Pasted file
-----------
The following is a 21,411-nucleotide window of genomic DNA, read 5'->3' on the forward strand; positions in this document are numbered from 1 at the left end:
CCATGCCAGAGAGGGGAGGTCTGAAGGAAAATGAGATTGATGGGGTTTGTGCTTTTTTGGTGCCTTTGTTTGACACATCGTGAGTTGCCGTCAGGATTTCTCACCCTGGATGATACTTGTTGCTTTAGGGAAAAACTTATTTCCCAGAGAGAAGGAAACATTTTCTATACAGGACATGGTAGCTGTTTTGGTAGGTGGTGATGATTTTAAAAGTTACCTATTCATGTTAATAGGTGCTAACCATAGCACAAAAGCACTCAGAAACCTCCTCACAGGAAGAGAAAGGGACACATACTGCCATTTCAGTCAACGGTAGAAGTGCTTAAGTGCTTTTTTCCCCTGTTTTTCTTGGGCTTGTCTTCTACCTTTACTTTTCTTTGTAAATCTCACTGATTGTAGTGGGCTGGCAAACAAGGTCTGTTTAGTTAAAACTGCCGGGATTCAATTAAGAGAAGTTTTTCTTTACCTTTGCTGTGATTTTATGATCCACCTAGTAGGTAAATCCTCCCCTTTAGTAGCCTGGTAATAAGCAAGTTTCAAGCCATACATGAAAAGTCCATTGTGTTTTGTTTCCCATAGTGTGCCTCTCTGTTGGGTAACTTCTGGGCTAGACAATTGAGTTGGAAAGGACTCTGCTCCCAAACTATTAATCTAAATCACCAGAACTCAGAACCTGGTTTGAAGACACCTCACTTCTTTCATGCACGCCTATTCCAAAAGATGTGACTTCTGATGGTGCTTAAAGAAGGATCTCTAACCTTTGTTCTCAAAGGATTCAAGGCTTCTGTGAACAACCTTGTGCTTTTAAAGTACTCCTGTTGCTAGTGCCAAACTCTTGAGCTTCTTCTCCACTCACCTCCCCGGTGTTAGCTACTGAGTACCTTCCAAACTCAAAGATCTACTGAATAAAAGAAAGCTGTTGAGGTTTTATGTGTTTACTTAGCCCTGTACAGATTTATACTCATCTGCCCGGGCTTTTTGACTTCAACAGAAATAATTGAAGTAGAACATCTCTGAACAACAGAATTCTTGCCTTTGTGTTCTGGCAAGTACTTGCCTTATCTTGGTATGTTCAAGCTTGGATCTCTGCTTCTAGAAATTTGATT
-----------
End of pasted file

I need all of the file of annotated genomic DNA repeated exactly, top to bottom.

The following is a 21,411-nucleotide window of genomic DNA, read 5'->3' on the forward strand; positions in this document are numbered from 1 at the left end:
CCATGCCAGAGAGGGGAGGTCTGAAGGAAAATGAGATTGATGGGGTTTGTGCTTTTTTGGTGCCTTTGTTTGACACATCGTGAGTTGCCGTCAGGATTTCTCACCCTGGATGATACTTGTTGCTTTAGGGAAAAACTTATTTCCCAGAGAGAAGGAAACATTTTCTATACAGGACATGGTAGCTGTTTTGGTAGGTGGTGATGATTTTAAAAGTTACCTATTCATGTTAATAGGTGCTAACCATAGCACAAAAGCACTCAGAAACCTCCTCACAGGAAGAGAAAGGGACACATACTGCCATTTCAGTCAACGGTAGAAGTGCTTAAGTGCTTTTTTCCCCTGTTTTTCTTGGGCTTGTCTTCTACCTTTACTTTTCTTTGTAAATCTCACTGATTGTAGTGGGCTGGCAAACAAGGTCTGTTTAGTTAAAACTGCCGGGATTCAATTAAGAGAAGTTTTTCTTTACCTTTGCTGTGATTTTATGATCCACCTAGTAGGTAAATCCTCCCCTTTAGTAGCCTGGTAATAAGCAAGTTTCAAGCCATACATGAAAAGTCCATTGTGTTTTGTTTCCCATAGTGTGCCTCTCTGTTGGGTAACTTCTGGGCTAGACAATTGAGTTGGAAAGGACTCTGCTCCCAAACTATTAATCTAAATCACCAGAACTCAGAACCTGGTTTGAAGACACCTCACTTCTTTCATGCACGCCTATTCCAAAAGATGTGACTTCTGATGGTGCTTAAAGAAGGATCTCTAACCTTTGTTCTCAAAGGATTCAAGGCTTCTGTGAACAACCTTGTGCTTTTAAAGTACTCCTGTTGCTAGTGCCAAACTCTTGAGCTTCTTCTCCACTCACCTCCCCGGTGTTAGCTACTGAGTACCTTCCAAACTCAAAGATCTACTGAATAAAAGAAAGCTGTTGAGGTTTTATGTGTTTACTTAGCCCTGTACAGATTTATACTCATCTGCCCGGGCTTTTTGACTTCAACAGAAATAATTGAAGTAGAACATCTCTGAACAACAGAATTCTTGCCTTTGTGTTCTGGCAAGTACTTGCCTTATCTTGGTATGTTCAAGCTTGGATCTCTGCTTCTAGAAATTTGATT